Does the thought of counting calories make you head for the biscuit tin in sheer boredom?
If so, you’re not alone. Calorie counting as a method of weight-loss has had a bad press in recent years, and for some very good reasons.
Obsessing over every mouthful, constantly looking up calories for every ingredient, and endless measuring and weighing are not behaviours that are likely to help your overall relationship with food.RELATED: RECOMMENDED PLANS FOR YOU
However, before you dismiss this old-fashioned way of losing weight, let’s take another look. Sometimes the simplest way can be surprisingly effective….
Calorie counting can really kick start weight loss, and help people avoid some of the mistakes that more complex diets can fall into.
For example, my client *Clare couldn’t understand why she wasn’t losing weight – she was eating more healthily than she had ever done; she was feeling fit and energetic, but the weight wasn’t shifting.
It was only when she started using a calorie counting app that she realised that her portion sizes were completely out of kilter. She might have been eating healthily, but she had lost sight of how much food she actually needed.
A few days later, with a few tweaks to her usual recipes, she began steadily to shift those last few stubborn pounds. Sometimes really focusing on what and how much you eat for a short period of time can help you re-learn good habits and leave behind the bad ones.
But you need to be savvy.
Read on to find my 6 Top Tips to make a calorie counting diet work for you.
1. Use one of the many ‘apps’ or websites available to track your food.
Most of them have a huge database of different foods, so while the first few days can be a bit of a hassle, they rapidly become easier and easier to use.
Find one that syncs easily with your phone so that you can add in foods as you eat them, or in odd moments in the day, rather than trying to remember everything at bedtime.
2. Think of the number of calories you are supposed to be having in terms of a weekly (rather than a daily) goal.
Having fewer calories on some days and more calories on other days is how our bodies usually work, and is the basis of the popular 5:2 diet.
However, you don’t need to be as rigid as the 5:2 diet to get the same benefits. Simply ‘save up’ some calories for times you know you will want more, or alternatively compensate by reducing calories for a day or so after you have succumbed to an unplanned treat.
Doing this can help you keep your sense of perspective and stops you giving up completely.
3. For the first few days, it is probably a good idea to weigh and measure your food so that you don’t wildly over- or under-estimate your calorie count.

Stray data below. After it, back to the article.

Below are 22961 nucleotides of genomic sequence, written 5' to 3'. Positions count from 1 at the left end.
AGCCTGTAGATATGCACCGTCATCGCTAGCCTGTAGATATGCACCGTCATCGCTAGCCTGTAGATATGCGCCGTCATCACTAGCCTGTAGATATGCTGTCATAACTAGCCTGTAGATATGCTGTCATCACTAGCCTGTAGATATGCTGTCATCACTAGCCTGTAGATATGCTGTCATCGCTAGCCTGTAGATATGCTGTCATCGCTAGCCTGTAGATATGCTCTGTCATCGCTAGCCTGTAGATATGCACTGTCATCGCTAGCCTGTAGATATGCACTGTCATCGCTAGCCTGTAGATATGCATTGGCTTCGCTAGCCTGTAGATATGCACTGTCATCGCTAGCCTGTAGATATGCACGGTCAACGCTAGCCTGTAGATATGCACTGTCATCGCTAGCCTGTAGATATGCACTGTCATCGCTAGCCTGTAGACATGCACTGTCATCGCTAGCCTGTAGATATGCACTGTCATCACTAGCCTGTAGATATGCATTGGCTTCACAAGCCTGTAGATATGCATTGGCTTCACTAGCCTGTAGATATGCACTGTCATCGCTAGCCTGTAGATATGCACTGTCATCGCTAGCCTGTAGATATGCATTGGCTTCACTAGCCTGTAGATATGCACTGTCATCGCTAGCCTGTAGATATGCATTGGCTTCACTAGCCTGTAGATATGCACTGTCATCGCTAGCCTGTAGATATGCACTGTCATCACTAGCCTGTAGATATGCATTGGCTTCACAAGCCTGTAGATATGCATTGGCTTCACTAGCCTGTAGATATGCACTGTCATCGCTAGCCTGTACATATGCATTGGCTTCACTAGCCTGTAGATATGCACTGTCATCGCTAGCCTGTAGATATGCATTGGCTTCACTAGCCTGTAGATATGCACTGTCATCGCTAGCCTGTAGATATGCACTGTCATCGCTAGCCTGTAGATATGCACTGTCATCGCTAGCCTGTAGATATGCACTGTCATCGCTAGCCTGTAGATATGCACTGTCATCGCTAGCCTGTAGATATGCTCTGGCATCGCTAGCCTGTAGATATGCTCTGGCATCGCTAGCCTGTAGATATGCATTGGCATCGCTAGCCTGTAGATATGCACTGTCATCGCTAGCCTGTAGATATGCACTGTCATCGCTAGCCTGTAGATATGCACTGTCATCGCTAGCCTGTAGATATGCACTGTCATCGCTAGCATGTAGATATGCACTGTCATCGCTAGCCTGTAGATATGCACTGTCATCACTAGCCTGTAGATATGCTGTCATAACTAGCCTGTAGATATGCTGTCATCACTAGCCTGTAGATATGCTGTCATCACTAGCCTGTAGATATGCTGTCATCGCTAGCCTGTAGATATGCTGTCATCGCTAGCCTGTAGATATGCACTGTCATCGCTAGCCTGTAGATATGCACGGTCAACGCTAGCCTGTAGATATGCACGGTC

But you will quickly learn what a sensible portion of your usual foods look like and will be able to ditch the scales most of the time as you get used to what you are doing.
4. Base your meal planning around real foods.
Avoid processed foods and any food with artificially lowered calories such as low calorie yogurts or low fat cheese. They will inevitably have other things added such as sweeteners or fillers. You want to eat food that is healthy for life, not give money to a diet industry!
5. Don’t avoid good fats, just because they appear to be higher in calories.
A gram of fat does have more calories in than a gram of carbohydrate (1g of fat has 9 calories; 1g of carbohydrate or protein has just 4)… but fat has a high ‘satiety’ value – meaning it helps you feel full.
Make sure you include a few nuts, seeds, olive oil, avocado, oily fish etc. every single day, to get your vital omega 3 fats.
Counting the calories will help you eat a sensible portion size; and by eating these foods you will feel fuller and have fewer cravings for unhealthy foods.
6. As always, vegetables are your friends.
They are nutrient dense but low in calories, making them a fantastic choice for those people wanting to lose weight. If you count the calories in a salmon stir fry for example, made with one salmon fillet per person and pretty much unlimited vegetables, you will be amazed how much you can eat. Base your meals around a little protein and lots of vegetables and you won’t go wrong.
If you do go down the calorie counting route, remember that it is always going to be a fairly rough and ready guide. Don’t obsess over every carrot stick, but do let it teach you about sensible portion sizes and give you a feel for how much you can eat and still lose weight.
For most of us, it really can be as simple as calories in and calories out, so get out your calculators and get going!
Sophie is a Registered Nutritional Therapist working with people of all ages in and around Sheffield. She is qualified to degree level, and is registered with the CNHC. Sophie is realistic and practical in her approach to nutrition, and loves both food and cooking. She is also a fully qualified and experienced teacher and has experience in coaching.
More details about Sophie can be found on her website www.nutritioninsheffield.co.uk.